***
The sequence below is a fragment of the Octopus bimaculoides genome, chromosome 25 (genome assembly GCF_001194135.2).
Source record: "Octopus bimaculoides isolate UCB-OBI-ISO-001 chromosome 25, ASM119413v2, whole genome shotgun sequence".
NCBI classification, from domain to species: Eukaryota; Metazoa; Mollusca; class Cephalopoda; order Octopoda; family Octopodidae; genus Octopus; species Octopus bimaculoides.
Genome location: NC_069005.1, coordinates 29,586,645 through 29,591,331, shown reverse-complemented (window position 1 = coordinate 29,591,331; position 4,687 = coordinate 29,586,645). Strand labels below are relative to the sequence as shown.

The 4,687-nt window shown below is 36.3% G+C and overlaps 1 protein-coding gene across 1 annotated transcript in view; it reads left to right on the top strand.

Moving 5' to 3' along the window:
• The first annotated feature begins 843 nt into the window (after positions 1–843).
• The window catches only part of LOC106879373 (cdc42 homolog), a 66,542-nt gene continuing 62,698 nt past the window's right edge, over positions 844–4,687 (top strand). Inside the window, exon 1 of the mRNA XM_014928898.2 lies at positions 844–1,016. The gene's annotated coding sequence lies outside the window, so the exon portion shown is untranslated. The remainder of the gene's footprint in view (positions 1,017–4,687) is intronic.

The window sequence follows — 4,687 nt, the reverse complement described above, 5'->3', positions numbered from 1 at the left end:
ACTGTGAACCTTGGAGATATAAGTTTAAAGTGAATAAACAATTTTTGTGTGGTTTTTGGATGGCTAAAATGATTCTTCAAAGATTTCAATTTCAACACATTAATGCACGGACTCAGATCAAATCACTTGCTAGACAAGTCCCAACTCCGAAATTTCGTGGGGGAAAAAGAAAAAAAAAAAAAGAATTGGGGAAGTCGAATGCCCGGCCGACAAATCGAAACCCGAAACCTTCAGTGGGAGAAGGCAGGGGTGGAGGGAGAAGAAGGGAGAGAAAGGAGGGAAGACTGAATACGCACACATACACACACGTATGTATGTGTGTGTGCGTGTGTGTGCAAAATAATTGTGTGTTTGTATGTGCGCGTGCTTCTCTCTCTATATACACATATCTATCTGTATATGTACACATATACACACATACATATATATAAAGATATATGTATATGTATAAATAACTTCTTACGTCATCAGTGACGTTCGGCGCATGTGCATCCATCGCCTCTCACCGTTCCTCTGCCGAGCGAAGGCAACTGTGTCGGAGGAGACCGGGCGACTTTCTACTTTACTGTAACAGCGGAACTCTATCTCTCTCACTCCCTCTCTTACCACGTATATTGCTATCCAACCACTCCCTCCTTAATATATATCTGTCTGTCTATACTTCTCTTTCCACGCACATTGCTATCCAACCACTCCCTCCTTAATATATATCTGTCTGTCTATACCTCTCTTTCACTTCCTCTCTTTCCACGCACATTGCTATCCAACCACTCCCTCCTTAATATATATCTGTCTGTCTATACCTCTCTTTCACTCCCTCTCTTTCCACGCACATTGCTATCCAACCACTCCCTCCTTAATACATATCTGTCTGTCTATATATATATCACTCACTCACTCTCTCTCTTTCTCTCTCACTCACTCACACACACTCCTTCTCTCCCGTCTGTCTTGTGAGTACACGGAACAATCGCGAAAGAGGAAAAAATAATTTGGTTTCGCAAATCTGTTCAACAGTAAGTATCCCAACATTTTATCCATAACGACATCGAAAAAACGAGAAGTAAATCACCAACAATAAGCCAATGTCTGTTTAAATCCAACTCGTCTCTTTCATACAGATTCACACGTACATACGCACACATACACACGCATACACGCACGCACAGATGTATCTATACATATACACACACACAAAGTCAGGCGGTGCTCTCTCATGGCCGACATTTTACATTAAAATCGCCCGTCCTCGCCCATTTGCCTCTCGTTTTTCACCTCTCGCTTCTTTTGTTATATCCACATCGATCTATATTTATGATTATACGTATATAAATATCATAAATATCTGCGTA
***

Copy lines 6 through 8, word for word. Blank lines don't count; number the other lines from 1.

Moving 5' to 3' along the window:
• The first annotated feature begins 843 nt into the window (after positions 1–843).
• The window catches only part of LOC106879373 (cdc42 homolog), a 66,542-nt gene continuing 62,698 nt past the window's right edge, over positions 844–4,687 (top strand). Inside the window, exon 1 of the mRNA XM_014928898.2 lies at positions 844–1,016. The gene's annotated coding sequence lies outside the window, so the exon portion shown is untranslated. The remainder of the gene's footprint in view (positions 1,017–4,687) is intronic.